The pitfalls of researching contractors and products on the internet.
Cyber-Bully: a person or organization that purposely misleads consumers as to the quality of a product or
service by manipulating search engines or providing fictitious negative content.
I know of a company that has had some serious issues which have put them at the disadvantage of their
competitors. Instead of resolving the issues, they have spent money to bury the negative issues and complaints
so that they donít show up until the 40th page on internet searches and therefore are less likely to be seen.
On top of it, this same company has been sponsoring websites showing past competitorís product issues and improperly
insinuating that these products are still in existence and being sold.
Some consumer websites are not there to protect the consumer but to provide entertainment and ultimately sell ads.
Reading negative reviews or gossip is fun. Unfortunately many businesses are unfairly hurt. The hosts of these consumer
websites accept no responsibility as they donít write the content. They make their money off of advertisements once the
site becomes popular. They have no concerns on the accuracy or the consequences of the content. Legitimate issues are
buried in with angry and unreasonable customers, disgruntled employees, or competitors. Anyone hiding under a cloak of
anonymity can write whatever they want without recourse.
Angry rebuttals add to the content and ironically may even drive more traffic to these websites. Sometimes
the content becomes almost like a soap opera and subsequently may attract a regular following. Even if the
content is a lie, the company being negatively reviewed is hopelessly tarnished.
The owners of these websites state they have no control over the content, but consider this: These
websites depend on advertisements for their revenue. Do you think they will publish negative reviews of
their sponsors? You can draw your own conclusions.
On the flipside where does the consumer go to find unbiased and legitimate information about
products and services?
You canít always believe what you read and you need to check out several sources to get an idea of the
truth. Keep in mind as you are reading reviews that every product has some sort of caveat and all companies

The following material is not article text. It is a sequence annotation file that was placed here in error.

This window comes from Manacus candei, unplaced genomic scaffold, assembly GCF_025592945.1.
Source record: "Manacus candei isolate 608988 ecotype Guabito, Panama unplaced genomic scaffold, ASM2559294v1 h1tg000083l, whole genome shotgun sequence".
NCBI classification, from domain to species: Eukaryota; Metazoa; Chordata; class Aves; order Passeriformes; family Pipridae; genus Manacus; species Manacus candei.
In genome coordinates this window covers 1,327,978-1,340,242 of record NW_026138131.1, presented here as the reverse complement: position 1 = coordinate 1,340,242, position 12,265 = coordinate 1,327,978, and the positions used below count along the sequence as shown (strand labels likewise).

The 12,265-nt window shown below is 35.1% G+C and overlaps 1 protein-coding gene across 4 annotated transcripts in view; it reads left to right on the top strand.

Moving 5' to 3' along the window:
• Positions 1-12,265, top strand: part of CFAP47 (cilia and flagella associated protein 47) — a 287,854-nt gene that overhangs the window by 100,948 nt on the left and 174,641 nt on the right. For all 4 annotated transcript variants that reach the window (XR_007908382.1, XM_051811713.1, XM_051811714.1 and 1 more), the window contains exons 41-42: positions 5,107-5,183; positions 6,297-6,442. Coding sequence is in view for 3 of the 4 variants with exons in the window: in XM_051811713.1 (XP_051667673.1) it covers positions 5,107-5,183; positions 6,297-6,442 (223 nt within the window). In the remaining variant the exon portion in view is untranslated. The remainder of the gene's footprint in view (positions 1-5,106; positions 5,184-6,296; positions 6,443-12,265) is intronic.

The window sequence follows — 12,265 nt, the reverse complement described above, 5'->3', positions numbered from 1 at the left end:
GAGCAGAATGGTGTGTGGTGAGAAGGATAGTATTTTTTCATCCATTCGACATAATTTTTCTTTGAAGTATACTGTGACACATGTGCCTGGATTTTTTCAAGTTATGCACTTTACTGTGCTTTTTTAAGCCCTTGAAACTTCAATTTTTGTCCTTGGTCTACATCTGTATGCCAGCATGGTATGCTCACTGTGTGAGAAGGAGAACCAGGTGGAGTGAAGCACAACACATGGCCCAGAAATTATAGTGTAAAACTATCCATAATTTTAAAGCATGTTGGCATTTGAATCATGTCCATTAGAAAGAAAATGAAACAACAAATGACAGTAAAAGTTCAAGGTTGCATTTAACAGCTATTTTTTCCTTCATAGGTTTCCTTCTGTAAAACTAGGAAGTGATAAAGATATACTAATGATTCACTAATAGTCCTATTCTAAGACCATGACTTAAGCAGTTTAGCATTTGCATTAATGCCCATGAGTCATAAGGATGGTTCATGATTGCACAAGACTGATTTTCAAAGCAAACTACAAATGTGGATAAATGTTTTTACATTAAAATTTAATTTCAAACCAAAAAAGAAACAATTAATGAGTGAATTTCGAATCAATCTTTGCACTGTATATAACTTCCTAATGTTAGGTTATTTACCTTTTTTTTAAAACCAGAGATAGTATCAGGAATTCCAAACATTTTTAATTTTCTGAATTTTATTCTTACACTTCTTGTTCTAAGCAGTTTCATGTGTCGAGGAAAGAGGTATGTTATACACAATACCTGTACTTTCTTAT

make mistakes from time to time. The important issue is if the problem is properly resolved.
There are some legitimate websites that are unbiased. You want to look for the following:
- Absence of Advertisements
- No anonymous contributors
- System for proper resolutions and rebuttals.
- Unbiased Rating System
- Monetary commitment on the part of the consumers and vendors.
The Better Business Bureau and Angieís List are excellent sources to check out.
The Better Business Bureau recently came under fire for giving preferential treatment to members and has since reconciled these issues. They have come back as a more credible source. Here are the components to their program:
- Vendors have to pay a significant sum and agree to abide by the BBB rules of arbitration.
- Company background and history is published on the BBB website.
- Consumers donít have to pay to research companies on the BBB website.
- BBB has an unbiased and well explained rating system.
- Report details years in business, number of complaints within last three years, and the resolution of the complaints.
- Complaints are screened for their validity and accuracy.
Angieís List complements the BBB Listing and is a reliable source of information.
- Consumers pay a membership fee for the privilege of making complaints and viewing reports.
- All vendors are allowed to view complaints against them and provide resolution and rebuttal on the website.
- Vendors are rated on a variety of criteria.
- Complaints are screened for their validity and accuracy, and there is no anonymity.